Give the amount of misinterpretation from my previous post, let me expand my hypothesis a little further.
I am quite comfortable with management, and I welcome it. And I love the fact the “Project Managers” do the secretarial work for my projects. However, the current business trend appears to go something like this :
Manager: I had a problem and by some effective management it was solved.
Engineer: By removing all my other tasks, or locating the correct resources, yes I was able to solve your problem.
Manager: I conclude that more management solves engineering problems. I will rush out now and get more management to solve more problems.
I do not have a problem with this approach. I have a hypothesis that the race to remove middle management over the last twenty years has probably reached its ultimate conclusion. We have replaced them with Project Managers who effectively perform the functions of middle management ((disclaimer: as stated previously, this is not derogatory to Project Management, far from it – it goes a long way in improving my life)). Many companies need more management time to control and direct business practice.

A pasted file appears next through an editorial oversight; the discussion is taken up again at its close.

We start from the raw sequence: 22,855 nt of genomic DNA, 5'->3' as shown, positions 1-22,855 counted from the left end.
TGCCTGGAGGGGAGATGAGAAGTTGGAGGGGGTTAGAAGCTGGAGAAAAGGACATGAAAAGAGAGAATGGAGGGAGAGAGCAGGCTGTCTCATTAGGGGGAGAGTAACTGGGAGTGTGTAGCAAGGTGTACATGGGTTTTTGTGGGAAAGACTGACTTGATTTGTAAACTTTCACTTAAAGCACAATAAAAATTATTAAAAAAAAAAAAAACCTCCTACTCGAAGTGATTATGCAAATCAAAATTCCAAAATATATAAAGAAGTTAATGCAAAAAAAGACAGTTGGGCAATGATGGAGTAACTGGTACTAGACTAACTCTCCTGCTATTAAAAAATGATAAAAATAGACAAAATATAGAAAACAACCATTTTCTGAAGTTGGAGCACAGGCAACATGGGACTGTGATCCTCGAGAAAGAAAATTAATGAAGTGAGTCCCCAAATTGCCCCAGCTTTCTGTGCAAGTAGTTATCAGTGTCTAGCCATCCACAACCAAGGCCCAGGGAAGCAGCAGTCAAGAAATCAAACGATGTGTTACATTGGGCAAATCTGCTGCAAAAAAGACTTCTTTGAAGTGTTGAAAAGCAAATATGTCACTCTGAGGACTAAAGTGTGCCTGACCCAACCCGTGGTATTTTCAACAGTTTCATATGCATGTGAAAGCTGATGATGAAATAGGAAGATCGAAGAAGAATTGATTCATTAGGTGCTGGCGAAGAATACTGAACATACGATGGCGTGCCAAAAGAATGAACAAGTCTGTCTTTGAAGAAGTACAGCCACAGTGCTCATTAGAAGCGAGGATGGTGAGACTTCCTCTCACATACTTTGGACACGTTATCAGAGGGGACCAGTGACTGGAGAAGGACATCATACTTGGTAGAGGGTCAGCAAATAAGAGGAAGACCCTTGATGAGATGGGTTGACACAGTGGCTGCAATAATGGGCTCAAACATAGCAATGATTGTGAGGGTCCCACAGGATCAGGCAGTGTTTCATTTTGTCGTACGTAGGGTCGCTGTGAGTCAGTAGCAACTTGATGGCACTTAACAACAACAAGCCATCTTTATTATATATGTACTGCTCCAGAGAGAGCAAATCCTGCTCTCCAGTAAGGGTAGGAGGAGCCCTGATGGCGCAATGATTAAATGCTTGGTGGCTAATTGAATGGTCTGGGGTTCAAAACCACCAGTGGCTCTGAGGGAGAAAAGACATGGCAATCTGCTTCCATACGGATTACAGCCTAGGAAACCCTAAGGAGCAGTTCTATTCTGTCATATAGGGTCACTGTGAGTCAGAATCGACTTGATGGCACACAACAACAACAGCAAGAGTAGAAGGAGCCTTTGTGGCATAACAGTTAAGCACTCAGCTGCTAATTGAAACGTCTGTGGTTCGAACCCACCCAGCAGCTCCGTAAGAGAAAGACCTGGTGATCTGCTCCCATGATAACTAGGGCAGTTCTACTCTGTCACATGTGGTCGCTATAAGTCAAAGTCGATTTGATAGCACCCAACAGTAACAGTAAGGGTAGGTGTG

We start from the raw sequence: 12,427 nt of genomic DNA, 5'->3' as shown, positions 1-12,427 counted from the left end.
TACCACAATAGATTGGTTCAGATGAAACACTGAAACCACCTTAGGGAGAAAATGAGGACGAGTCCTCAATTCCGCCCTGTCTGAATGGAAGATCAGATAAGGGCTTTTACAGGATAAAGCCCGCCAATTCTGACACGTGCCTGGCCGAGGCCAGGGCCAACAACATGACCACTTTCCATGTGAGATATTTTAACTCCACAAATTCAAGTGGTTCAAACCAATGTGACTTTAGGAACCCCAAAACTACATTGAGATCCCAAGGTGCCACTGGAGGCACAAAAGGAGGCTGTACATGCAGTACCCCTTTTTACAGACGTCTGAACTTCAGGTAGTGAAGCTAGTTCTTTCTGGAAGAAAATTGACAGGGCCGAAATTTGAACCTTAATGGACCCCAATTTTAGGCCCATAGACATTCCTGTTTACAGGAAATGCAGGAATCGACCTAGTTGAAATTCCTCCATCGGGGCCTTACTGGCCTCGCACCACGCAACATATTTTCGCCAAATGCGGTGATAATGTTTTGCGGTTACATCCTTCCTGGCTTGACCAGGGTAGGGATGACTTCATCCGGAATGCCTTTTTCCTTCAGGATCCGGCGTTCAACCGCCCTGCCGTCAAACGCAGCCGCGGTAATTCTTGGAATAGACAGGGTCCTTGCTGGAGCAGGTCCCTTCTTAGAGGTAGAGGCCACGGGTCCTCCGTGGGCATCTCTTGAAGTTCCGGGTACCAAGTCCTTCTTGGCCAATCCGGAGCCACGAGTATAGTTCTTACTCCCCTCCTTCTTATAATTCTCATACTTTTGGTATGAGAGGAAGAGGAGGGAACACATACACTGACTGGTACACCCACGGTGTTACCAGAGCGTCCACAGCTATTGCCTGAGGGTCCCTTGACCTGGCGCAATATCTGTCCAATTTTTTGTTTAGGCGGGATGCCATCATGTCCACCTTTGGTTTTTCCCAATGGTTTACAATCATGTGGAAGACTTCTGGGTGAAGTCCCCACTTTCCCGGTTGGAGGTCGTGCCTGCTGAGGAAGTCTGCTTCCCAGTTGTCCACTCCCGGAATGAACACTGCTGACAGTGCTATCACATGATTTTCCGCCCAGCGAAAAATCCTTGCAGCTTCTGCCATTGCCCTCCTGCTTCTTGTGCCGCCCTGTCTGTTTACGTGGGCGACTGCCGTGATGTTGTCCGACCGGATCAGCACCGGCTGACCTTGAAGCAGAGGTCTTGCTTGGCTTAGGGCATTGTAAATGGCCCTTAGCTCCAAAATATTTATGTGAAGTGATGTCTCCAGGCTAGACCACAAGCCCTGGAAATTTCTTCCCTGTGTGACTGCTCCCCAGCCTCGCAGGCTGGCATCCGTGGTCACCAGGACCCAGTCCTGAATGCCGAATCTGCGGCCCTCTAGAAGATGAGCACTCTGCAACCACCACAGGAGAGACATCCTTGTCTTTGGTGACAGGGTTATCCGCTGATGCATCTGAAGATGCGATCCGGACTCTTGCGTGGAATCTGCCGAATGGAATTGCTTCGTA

I suspect that many of the complaints that engineers direct at management are due to a shortage of management resource and skill. As proof, speak to engineers who have worked with good managers.
However, the “More Management is better” idea is flawed if taken too far ((and the reverse is also true)). Engineers tend to underestimate the time needed to complete a work package ((and there is a whole ‘nuther article)). At the critical point when this is realised, getting more engineers isn’t practical. Why ? Because they can be hard to get, takes time to insufflate the project knowledge and become a part of the team. Importantly, relative to project management, increasing engineering resource takes much longer so the tendency is to add PM’s and not engineers in critical phases of a project.
Some more engineering resource is the only solution. Applying more management doesn’t get the work done even though it might seem like it.
That’s the difference between soft and hard skills.